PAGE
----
Confronting Evil

I can’t tell you the number of times, in the last decade, that I’ve been told to not talk about things that matter, to shut up, to stop commenting and posting (on my own wall and in my own groups!). That I’ve been expected to tip-toe around evil and ignore it like it’s not there. That I’ve been told the way to keep harmony and peace is to ignore disharmony and hate. I’m not going to even pretend to play that game anymore. The violent insurrection of January 6th, and the hatred, extremism, and “Big Lie” that led up to it, are evil. Racism is evil. Sexism is evil. Bigotry is evil. Greed and dishonesty and corruption are evil. And to pretend otherwise is evil.

We aren’t going to heal our world until we recognize the evil, strip off its mask, and expose it for what it is.
-Karen Molenaar Terrell

“A sinner is not reformed merely by assuring him that he cannot be a sinner because there is no sin. To put down the claim of sin, you must detect it, remove the mask, point out the illusion, and thus get the victory over sin and so prove its unreality.”…“If you venture upon the quiet surface of error and are in sympathy with error, what is there to disturb the waters? What is there to strip off error’s disguise?”…“Though error hides behind a lie, and excuses guilt, error cannot forever be concealed. Truth, through her eternal laws, unveils error. Truth causes sin to betray itself, and sets upon error the mark of the beast. Even the disposition to excuse guilt or to conceal it is punished. The avoidance of justice and the denial of truth tend to perpetuate sin, invoke crime, jeopardize self-control, and mock divine mercy.”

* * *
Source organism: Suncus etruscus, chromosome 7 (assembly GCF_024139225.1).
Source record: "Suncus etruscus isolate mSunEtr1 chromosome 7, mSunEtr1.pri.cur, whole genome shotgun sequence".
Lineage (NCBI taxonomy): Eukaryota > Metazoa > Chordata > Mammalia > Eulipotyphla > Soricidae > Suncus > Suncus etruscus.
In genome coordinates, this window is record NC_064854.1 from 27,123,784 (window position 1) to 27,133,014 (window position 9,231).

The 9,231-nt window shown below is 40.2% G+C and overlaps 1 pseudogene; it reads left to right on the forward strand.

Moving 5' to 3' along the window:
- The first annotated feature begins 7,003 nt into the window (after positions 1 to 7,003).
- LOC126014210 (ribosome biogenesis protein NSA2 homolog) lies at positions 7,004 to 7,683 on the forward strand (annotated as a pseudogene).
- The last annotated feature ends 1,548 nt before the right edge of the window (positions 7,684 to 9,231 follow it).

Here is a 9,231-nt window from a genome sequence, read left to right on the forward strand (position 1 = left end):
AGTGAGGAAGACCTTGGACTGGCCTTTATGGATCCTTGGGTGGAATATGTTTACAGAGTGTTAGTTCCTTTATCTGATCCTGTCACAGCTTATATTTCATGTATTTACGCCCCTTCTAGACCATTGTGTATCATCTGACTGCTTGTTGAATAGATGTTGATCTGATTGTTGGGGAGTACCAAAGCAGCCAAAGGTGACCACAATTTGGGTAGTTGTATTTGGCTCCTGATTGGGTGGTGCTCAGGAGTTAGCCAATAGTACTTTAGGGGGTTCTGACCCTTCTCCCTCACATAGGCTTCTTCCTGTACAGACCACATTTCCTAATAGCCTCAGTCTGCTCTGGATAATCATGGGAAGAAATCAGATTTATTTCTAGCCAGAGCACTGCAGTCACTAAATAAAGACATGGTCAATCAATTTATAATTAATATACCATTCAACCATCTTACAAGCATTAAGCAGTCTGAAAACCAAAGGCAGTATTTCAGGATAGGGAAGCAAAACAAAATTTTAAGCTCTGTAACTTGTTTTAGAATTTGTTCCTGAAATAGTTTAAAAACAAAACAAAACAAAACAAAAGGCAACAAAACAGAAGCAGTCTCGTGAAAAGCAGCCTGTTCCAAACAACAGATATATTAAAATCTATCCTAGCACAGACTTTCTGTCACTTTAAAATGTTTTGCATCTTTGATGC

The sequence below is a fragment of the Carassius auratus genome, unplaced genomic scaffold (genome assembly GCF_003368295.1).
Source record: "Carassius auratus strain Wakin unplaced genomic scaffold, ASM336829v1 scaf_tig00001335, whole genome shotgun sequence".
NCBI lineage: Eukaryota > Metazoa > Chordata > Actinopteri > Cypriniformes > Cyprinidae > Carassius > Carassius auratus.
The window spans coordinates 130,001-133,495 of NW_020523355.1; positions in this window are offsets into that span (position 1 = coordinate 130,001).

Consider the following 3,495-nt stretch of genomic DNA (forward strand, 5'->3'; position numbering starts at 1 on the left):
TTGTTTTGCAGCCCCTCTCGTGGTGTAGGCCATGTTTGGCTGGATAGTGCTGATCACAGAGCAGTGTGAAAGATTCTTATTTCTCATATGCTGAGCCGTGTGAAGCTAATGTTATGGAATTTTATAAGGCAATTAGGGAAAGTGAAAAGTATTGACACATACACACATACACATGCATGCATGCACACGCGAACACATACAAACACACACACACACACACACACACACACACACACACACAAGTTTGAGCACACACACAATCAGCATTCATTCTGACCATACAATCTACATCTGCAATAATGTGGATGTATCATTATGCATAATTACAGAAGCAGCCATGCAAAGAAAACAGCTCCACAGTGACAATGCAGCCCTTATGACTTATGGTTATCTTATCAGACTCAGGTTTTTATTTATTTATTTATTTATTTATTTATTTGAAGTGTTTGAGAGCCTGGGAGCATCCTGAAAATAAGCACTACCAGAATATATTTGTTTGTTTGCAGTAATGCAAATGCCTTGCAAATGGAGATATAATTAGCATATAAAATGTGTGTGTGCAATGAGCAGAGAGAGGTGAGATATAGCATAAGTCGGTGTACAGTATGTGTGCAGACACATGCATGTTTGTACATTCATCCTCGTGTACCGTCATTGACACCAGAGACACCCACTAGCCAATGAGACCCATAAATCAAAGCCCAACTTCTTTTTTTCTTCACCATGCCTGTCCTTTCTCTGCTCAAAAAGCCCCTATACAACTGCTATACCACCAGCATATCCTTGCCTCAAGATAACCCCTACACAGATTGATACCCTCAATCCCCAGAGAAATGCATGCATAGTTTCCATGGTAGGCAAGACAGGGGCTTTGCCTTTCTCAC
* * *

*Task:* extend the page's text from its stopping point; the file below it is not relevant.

-Mary Baker Eddy
, Science and Health with Key to the Scriptures

 “Many are willing to open the eyes of the people to the power of good resident in divine Mind, but they are not so willing to point out the evil in human thought, and expose evil’s hidden mental ways of accomplishing iniquity. Why this backwardness, since exposure is necessary to ensure the avoidance of evil? Because people like you better when you tell them their virtues than when you tell them their vices.”
-Mary Baker Eddy, Pulpit and Press, p. 15

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